“If I didn’t know any better, I’d think you’ve gone back to your old ways.” Maksim murmured loud enough for his brother to hear and got a deep frown back.
What a bedtime story it would make, he mused, watching how they instinctively looked up at Alik with trust only a true kin would have. Maybe they were similar in ways one couldn’t put in words. Like stealing candy from a local shop, when the shopkeeper was distracted. Though he seriously hoped Ergo had had enough stealing accusation for one day.
“What were his old ways?” Petro asked under his arm, but Maksim waved it off and pushed him further in the small shop so he wouldn’t block others trying to enter. The boys were already in and he was dying to see what was the flashy thing he saw in Anton’s hand.
Instead, he saw them disappear between the four isles. He guessed their destination was the ice cream place in the way back, where the large ones were kept.
“Evening, ma’am!” He shouted loud when he saw the old woman’s gray hair top rise behind the counter, where she had been reading a newspaper. She waved before her attention went to the boys. “We came for some ice cream!” He explained and followed them.
He got around the corner just in time to see Anton’s small hand reach for marshmallow pack on the shelf. He was about to shout him to put it back, when his eyes went searching and stopped on him.
“Can we get these too?” He asked hopefully.
Maksim bit down on his lower lip and nodded. He felt like a fool, when he watched the boy grab two large packs with clear intentions of sharing it with others and he’d nearly accused him of stealing. His chest heated up, when he realized he’d nearly accused him just because he assumed he’d do it. And why did he assume it in the first place?
“It’s OK.” Ergo said suddenly appearing next to him, watching his brother taking them to the end of the isle, where others had disappeared to.
Maksim frowned. “It’s not, I shouldn’t have -” And he didn’t feel alright that Ergo was once more by his side, witnessing his lack of judgment.
“It’s always like this, when we go in the shop near our orphanage too. It’s not just you, so don’t worry about it.” He turned his eyes up.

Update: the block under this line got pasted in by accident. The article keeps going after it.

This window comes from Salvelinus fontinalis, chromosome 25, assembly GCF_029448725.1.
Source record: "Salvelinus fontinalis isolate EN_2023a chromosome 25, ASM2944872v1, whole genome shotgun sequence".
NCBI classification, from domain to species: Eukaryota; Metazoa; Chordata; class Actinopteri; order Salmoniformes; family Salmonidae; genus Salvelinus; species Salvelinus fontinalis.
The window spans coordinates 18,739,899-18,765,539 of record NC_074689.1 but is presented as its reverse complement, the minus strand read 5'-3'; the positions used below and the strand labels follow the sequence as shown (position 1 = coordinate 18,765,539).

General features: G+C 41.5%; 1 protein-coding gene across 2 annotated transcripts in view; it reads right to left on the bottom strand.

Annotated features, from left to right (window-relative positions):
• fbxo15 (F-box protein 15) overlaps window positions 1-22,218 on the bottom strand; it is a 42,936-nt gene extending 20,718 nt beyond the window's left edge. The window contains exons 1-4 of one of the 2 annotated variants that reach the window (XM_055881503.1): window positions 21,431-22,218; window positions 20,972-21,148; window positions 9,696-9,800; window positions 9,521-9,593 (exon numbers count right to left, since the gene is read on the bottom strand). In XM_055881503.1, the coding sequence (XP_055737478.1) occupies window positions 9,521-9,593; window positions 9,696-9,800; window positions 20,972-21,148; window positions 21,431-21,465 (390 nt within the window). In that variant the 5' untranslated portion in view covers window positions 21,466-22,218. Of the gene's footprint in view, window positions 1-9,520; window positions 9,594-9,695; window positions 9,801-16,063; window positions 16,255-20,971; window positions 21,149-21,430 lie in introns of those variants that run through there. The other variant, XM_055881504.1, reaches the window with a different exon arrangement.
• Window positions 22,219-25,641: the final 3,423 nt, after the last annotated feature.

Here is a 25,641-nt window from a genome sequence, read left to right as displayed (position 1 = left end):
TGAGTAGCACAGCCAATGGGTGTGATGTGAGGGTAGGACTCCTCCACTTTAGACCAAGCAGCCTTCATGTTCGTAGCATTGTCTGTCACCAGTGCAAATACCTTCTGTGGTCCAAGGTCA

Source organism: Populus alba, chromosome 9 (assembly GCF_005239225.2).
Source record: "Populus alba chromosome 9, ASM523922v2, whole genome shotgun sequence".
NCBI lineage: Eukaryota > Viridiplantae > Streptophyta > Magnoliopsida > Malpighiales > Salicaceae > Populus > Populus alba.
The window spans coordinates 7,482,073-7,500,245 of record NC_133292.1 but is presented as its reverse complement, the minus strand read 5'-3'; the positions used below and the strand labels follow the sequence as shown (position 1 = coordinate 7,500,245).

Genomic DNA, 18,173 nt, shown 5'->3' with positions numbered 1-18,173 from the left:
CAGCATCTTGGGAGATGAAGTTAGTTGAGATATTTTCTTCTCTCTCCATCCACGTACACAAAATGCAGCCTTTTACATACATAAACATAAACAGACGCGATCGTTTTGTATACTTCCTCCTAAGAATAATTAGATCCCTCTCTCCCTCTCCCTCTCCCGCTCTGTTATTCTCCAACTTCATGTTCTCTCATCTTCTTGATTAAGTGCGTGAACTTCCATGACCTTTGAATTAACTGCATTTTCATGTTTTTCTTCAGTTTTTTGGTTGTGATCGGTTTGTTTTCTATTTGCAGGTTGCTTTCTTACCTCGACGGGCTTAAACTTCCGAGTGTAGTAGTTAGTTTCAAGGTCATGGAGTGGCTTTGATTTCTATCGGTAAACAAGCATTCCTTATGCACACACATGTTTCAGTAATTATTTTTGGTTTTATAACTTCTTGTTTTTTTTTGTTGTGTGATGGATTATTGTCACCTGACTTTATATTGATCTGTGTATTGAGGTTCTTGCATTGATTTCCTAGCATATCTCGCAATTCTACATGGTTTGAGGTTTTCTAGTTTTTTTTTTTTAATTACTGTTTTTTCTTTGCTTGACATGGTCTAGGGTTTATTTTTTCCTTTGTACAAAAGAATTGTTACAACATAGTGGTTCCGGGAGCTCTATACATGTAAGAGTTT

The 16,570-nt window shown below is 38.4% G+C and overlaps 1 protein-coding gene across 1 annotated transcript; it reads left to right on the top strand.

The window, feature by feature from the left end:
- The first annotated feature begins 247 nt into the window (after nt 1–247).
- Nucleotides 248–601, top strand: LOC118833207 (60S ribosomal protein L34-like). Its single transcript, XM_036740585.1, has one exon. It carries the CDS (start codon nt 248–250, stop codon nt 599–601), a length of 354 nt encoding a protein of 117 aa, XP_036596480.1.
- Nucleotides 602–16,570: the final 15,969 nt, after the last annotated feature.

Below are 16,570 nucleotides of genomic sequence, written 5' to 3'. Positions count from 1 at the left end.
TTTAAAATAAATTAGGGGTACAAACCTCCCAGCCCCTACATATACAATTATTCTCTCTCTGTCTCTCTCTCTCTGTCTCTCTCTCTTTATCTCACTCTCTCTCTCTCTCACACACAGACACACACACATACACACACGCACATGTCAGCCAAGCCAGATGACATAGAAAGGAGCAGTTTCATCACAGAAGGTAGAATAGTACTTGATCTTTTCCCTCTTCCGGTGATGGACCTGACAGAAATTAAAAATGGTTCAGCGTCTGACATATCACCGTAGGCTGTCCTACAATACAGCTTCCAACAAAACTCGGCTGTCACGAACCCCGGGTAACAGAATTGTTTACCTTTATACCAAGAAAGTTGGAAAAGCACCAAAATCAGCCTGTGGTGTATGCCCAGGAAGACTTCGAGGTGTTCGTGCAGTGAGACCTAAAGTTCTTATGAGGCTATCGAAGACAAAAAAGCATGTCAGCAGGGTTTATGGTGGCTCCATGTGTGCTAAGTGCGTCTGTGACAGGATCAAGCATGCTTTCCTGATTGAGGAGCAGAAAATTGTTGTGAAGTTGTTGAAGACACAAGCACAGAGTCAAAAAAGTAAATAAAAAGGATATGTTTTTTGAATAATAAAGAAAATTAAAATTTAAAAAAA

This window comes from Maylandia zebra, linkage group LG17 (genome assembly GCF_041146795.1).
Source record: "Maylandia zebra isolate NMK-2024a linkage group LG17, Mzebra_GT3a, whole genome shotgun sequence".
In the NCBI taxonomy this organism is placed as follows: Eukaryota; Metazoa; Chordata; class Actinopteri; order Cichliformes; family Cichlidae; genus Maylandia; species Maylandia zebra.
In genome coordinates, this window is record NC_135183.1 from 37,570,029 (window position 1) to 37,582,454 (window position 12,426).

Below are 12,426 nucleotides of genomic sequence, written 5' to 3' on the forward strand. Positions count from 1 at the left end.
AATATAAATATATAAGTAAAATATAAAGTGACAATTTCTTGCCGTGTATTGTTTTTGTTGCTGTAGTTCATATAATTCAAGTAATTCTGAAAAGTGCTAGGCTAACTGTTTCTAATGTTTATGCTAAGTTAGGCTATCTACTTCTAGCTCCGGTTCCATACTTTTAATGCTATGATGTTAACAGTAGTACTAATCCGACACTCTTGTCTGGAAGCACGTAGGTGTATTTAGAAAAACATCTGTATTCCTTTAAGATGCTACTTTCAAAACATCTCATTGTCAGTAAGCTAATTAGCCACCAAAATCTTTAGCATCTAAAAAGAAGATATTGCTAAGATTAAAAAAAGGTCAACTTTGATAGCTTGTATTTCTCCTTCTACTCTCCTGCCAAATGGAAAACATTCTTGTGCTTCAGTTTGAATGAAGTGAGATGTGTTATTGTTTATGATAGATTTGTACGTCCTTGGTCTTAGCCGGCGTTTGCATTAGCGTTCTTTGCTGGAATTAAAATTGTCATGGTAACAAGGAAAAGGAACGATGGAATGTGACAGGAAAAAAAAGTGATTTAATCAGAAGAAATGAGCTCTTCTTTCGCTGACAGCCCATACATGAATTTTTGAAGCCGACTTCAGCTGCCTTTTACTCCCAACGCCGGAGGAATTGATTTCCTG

“I hate it.” He admitted in a whisper.
Ergo smiled. “That makes two of us, but you know, it doesn’t end unless someone adopts us. As if belonging to someone specifically makes us honest people.”
With that, he grinned and presented the metallic item he’d seen in Anton’s hand between his own fingers and started towards sugar bags. It was a tiny knife with a very sharp poker in the end.
“All for one.” He whispered and his small hand reached towards the oil can above the sugar bags.
Maksim stopped his hand, and presented a lighter.
He nudged him to disappear and quickly lit the flame underneath the nearest can. It didn’t light up, but it did melt a small hole in it and as soon as it was big enough to create a flow, he stopped. When he looked up, he saw Ergo standing in the end of the isle together with Kaspar, both their heads tilted with their hands in their pockets.
He got by the ice cream holder, ready to cut in to the argument over banana or vanilla, when he saw Kaspar back away and go back the way they came from. He didn’t see his brother anywhere.
“I suggest chocolate.” He did as if he didn’t notice, but moment later they all heard his bright voice shout. “But if we can’t decide, we might as well get all three, though didn’t Joni and Jevgeni like apricot one?”
“Shopkeeper, shopkeeper! The oil can is broken!”
The woman came running and they met her in half way, holding on to four cartridges of ice cream while all looking, dazed at the thin drizzle of oil running straight at the blue packs of sugar.
She grabbed the oil and turned it upside down, gazing at the bottom and of course not missing the small burnt hole.
“This’ outrageous! You burnt a hole in it!” She shouted, looking at the boys one by one, as if that would give him the culprit.
“No, we didn’t, we were choosing ice creams!” Anton argued back, tightly hugging the bags of marshmallows.
Maksim was thankful for the cold ice pressed against his chest, for he no doubtfully was red-faced.
“Boys!” He cleared his throat, trying to sound confident. The lie heated him up so fast, he seriously wanted to shout Alik for help, he wasn’t cut out to be the bad guy at all! Especially if boys got the rep for it. He seriously hoped whatever Alik needed cover for, was a quick thing. “Show me your pockets!”
The shouts about unfair treatment were so sincere, it made him feel even worse.
“What would that help?” The shopkeeper asked, holding the oil bottle a little bit further away.
“That hole is clearly burnt in.” He explained while praying for none of them carry a lighter. “If it was one of them, they would have the lighter, wouldn’t they?”
After a quick thinking, she agreed and her eyes turned on them while they turned all their pockets around, presenting the small knife, couple of toothpicks, a collection of acorns and a blue model car.
Alik came around the corner, holding peppermint ice cream and gave them all a confused look before he groaned loudly. “What now? Can’t we go anywhere without problems?”
Maksim so wanted to kick him for that last sentence, for who else had asked them to distract her?
“See?” He turned to the shopkeeper instead. “None of them carry a lighter, so it must have been someone else from earlier.”